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Thread: Burned bondholders win Anglo case-will Irish banks have to pay compensation?

  1. #1
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    Default Burned bondholders win Anglo case-will Irish banks have to pay compensation?

    Bet there's a few cases of indigestion among the DOF and Central Bank mandarins today:
    STATE-backed Irish banks are facing a potentially massive compensation bill after the High Court in London ruled that a 'burden sharing' deal that forced losses on some lenders was unlawful.
    The UK court ruling has deemed the "coercive" measures taken to persuade junior bondholders to accept losses on €1.6bn owed by Anglo Irish Bank in 2010 breached UK law.
    The judge admitted the decision could have major repercussions right across the eurozone and gave Irish Bank Resolution Corp (IRBC), which owns what remains of Anglo, leave to appeal the decision.
    The bank was last night considering its legal options, but is almost certain to appeal.
    If not, it faces a huge compensation bill from other investors affected by the same deal.
    Investors hit with losses in similar actions by Bank of Ireland and AIB are also likely to seek to re-open their settlements, if yesterday's judgment goes unchallenged. Bank of Ireland and AIB each saved in the region of €2bn by forcing similar losses on bondholders, and Irish Life & Permanent (LI&P) and EBS Building Society also saved smaller but considerable amounts with similar actions.
    http://www.independent.ie/business/i...l-3182205.html

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    Default Re: Burned bondholders win Anglo case-will Irish banks have to pay compensation?

    Quote Originally Posted by PaddyJoe View Post
    Bet there's a few cases of indigestion among the DOF and Central Bank mandarins today:
    The judge admitted the decision could have major repercussions right across the eurozone and gave Irish Bank Resolution Corp (IRBC), which owns what remains of Anglo, leave to appeal the decision.
    The bank was last night considering its legal options, but is almost certain to appeal.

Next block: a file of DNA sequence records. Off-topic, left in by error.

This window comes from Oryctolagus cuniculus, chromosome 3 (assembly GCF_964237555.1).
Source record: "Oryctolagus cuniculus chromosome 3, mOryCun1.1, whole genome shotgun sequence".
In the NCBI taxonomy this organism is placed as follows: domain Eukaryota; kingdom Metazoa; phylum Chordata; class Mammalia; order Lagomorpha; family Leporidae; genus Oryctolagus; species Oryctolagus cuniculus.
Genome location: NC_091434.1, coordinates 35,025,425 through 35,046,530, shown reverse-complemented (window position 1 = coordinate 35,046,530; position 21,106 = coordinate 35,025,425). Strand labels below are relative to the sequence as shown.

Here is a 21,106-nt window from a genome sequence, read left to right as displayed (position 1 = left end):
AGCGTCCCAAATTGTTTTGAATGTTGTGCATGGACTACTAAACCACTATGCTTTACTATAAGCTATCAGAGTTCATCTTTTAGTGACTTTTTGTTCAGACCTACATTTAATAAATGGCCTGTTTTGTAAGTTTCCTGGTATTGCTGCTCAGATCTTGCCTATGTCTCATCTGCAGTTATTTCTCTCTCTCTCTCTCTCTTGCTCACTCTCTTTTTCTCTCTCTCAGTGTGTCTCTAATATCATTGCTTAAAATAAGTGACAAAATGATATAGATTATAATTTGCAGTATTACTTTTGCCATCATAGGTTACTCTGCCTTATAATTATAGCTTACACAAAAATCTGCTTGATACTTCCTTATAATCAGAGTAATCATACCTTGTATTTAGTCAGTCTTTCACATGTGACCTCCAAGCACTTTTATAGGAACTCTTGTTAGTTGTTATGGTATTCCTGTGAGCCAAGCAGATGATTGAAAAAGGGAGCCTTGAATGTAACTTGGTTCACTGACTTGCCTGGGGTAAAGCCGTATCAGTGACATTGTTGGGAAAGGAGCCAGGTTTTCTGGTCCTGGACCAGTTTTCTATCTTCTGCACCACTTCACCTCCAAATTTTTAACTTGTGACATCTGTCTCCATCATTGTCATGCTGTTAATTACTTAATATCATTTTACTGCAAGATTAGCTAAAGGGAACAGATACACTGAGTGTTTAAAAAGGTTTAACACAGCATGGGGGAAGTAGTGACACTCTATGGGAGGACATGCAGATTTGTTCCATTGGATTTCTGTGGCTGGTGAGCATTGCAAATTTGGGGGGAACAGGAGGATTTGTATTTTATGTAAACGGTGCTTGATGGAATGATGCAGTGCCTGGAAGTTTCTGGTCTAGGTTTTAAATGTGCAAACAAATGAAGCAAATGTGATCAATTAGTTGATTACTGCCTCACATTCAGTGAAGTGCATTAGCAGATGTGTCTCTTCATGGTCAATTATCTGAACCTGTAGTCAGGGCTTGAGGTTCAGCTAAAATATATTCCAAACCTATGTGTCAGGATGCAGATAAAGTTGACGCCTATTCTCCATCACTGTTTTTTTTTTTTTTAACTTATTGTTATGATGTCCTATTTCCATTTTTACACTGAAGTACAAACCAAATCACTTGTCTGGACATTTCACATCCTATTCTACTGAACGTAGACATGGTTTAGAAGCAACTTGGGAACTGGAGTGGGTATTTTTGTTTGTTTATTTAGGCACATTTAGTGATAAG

If not, it faces a huge compensation bill from other investors affected by the same deal.
    Investors hit with losses in similar actions by Bank of Ireland and AIB are also likely to seek to re-open their settlements, if yesterday's judgment goes unchallenged. Bank of Ireland and AIB each saved in the region of €2bn by forcing similar losses on bondholders, and Irish Life & Permanent (LI&P) and EBS Building Society also saved smaller but considerable amounts with similar actions.
    http://www.independent.ie/business/i...l-3182205.html
    Bondholder burning was never going to be an easy fix in the way suggested by the likes of Ganley and also SF, SP and SWP.

    The British will ferociously defend their corner to avoid taking a hit, as will the US, who fear a call on CDS if there are defaults.

    With Iceland, Britain sequestered Icelandic funds, using anti-terror laws. They have tough debt law, and the EU is increasingly tying borrowing arrangements into that law.

    Better be prepared for a fight.

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    Default Re: Burned bondholders win Anglo case-will Irish banks have to pay compensation?

    The Indo returns to this today:
    IRISH banks could face massive compensation claims from out-of-pocket lenders within weeks, lawyers warned last night.

    It follows a UK court ruling that found a 'burden sharing' deal that forced losses on some lenders to banks was unlawful.

    The ruling which was made last week, throws a huge question mark over the saving of €5bn from the overall cost of bank rescues through deals that "burned" so-called junior bondholders in Anglo Irish Bank, AIB, Bank of Ireland, Irish Life & Permanent (IL&P) and EBS Building Society.

    "The ball is now in the banks' and Government's court, but if they fail to settle with bondholders I believe they could be liable to bondholders seeking summary judgments in the English courts," said Steven Friel, partner at law firm Brown Rudnick, who represents subordinated bondholders in a number of Irish banks.
    http://www.independent.ie/business/i...g-3188726.html

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    Default Re: Burned bondholders win Anglo case-will Irish banks have to pay compensation?